Taglines: Come to laugh, come to cry, come to care, come to terms.
Aurora and Emma are mother and daughter who march to different drummers. Beginning with Emma’s marriage, Aurora shows how difficult and loving she can be. The movie covers several years of their lives as each finds different reasons to go on living and find joy. Aurora’s interludes with Garrett Breedlove, retired astronaut and next door neighbor are quite striking. In the end, different people show their love in very different ways.
Terms of Endearment is a 1983 American comedy-drama film adapted from the novel of the same name by Larry McMurtry, directed, written, and produced by James L. Brooks and starring Shirley MacLaine, Debra Winger, Jack Nicholson, Danny DeVito, Jeff Daniels, and John Lithgow. The film covers 30 years of the relationship between Aurora Greenway (MacLaine) and her daughter Emma (Winger).
The film received eleven Academy Award nominations and won five. Brooks won the Academy Awards for Best Picture, Best Director, and Best Writing (Adapted Screenplay) while MacLaine won the Academy Award for Best Actress and Nicholson won the Academy Award for Best Supporting Actor. In addition, it won four Golden Globes: Best Motion Picture – Drama, Best Actress in a Drama (Shirley MacLaine), Best Supporting Actor (Nicholson), and Best Screenplay (James L. Brooks).
Review for Terms of Endearment
When families get together to remember their times together, the conversation has a way of moving easily from the tragedies to the funny things. You’ll mention someone who has passed away, and there’ll be a moment of silence, and then somebody will grin and be reminded of some goofy story. Life always has an unhappy ending, but you can have a lot of fun along the way, and everything doesn’t have to be dripping in deep significance.
The most remarkable achievement of “Terms of Endearment,” which is filled with great achievements, is its ability to find the balance between the funny and the sad, between moments of deep truth and other moments of high ridiculousness. A lesser movie would have had trouble moving between the extremes that are visited by this film, but because “Terms of Endearment” understands its characters and loves them, we never have a moment’s doubt: What happens next is supposed to happen. because life’s like that.
“Terms of Endearment” feels as much like life as any movie I can think of. At the same time, it’s a triumph of show business, with its high comic style, its flair for bittersweet melodrama and its star turns for the actors. Maybe the best thing about this movie is the way it combines those two different kinds of filmmaking. This is a movie with bold emotional scenes and big laughs, and at the same time it’s so firmly in control of its tone that we believe we are seeing real people.
The movie’s about two remarkable women and their relationships with each other and with the men in their lives. The mother is played by Shirley MacLaine. She’s a widow who lives in Houston and hasn’t dated a man since her husband died. Maybe she’s redirected her sexual desires into the backyard, where her garden has grown so large and elaborate that she either will have to find a man pretty quickly or move to a house with a bigger yard.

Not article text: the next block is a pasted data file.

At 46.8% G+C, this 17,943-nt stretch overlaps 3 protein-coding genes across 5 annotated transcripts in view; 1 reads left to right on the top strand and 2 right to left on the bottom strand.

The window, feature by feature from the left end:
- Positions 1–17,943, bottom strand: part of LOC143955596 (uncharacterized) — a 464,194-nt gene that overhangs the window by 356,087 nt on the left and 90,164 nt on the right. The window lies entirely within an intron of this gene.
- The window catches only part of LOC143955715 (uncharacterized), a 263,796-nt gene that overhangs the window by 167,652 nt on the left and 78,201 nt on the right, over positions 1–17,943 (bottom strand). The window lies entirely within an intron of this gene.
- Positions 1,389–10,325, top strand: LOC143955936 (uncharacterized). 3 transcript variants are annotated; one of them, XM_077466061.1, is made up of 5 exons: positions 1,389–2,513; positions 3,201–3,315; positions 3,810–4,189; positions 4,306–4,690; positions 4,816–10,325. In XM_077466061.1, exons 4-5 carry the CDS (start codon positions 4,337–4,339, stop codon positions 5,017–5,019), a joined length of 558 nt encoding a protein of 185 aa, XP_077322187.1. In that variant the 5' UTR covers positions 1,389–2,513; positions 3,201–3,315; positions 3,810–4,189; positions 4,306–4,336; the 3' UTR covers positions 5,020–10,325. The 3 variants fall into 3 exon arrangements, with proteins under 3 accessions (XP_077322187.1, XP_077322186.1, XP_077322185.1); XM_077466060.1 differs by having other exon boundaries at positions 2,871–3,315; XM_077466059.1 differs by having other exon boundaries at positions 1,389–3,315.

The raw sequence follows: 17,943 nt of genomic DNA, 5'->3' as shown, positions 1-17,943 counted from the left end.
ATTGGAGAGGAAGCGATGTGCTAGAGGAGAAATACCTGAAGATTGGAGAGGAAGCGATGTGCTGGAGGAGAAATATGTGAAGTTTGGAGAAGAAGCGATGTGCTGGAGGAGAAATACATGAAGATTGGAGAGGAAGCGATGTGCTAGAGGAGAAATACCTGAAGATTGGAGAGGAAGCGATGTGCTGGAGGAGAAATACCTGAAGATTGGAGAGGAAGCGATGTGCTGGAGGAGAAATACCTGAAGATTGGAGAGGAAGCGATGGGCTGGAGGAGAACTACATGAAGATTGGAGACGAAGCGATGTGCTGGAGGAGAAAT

Her daughter, played by Debra Winger, is one of those people who seems to have been blessed with a sense of life and joy. She marries a guy named Flap who teaches English in a series of Midwestern colleges; she rears three kids and puts up with Flap, who has an eye for coeds.
Back in Houston, her mother finally goes out on a date with the swinging bachelor (Jack Nicholson) who has lived next door for years. He’s a hard-drinking, girl-chasing former astronaut with a grin that hints of unspeakable lusts. MacLaine, a lady who surrounds herself with frills and flowers, is appalled by this animalistic man and then touched by him.
There are a couple of other bittersweet relationships in the film. Both mother and daughter have timid, mild-mannered male admirers: MacLaine is followed everywhere by Vernon, who asks only to be allowed to gaze upon her, and Winger has a tender, little affair with a banker. The years pass. Children grow up into adolescence, Flap gets a job as head of the department in Nebraska, the astronaut turns out to have genuine human possibilities of becoming quasi-civilized, and mother and daughter grow into a warmer and deeper relationship. All of this is told in a series of perfectly written, acted and directed scenes that flow as effortlessly as a perfect day, and then something happens that is totally unexpected, and changes everything.
This is a wonderful film. There isn’t a thing that I would change, and I was exhilarated by the freedom it gives itself to move from the high comedy of Nicholson’s best moments to the acting of Debra Winger in the closing scenes. She outdoes herself. It’s a great performance. And yet it’s not a “performance.” There are scenes that have such a casual piety that acting seems to have nothing to do with it. She doesn’t reach for effects, and neither does the film, because it’s all right there.
Terms of Endearment (1983)
Directed by: James L. Brooks
Starring: Shirley MacLaine, Debra Winger, Jack Nicholson, Danny DeVito, Jeff Daniels, John Lithgow, Lisa Hart Carroll, Shane Serwin
Screenplay by: James L. Brooks
Production Design by: Polly Platt
Cinematography by: Andrzej Bartkowiak
Film Editing by: Richard Marks
Costume Design by: Kristi Zea
Set Decoration by: Anthony Mondell, Tom Pedigo
Art Direction by: Harold Michelson
Music by: Michael Gore
Distributed by: Paramount Pictures
Release Date: December 9, 1983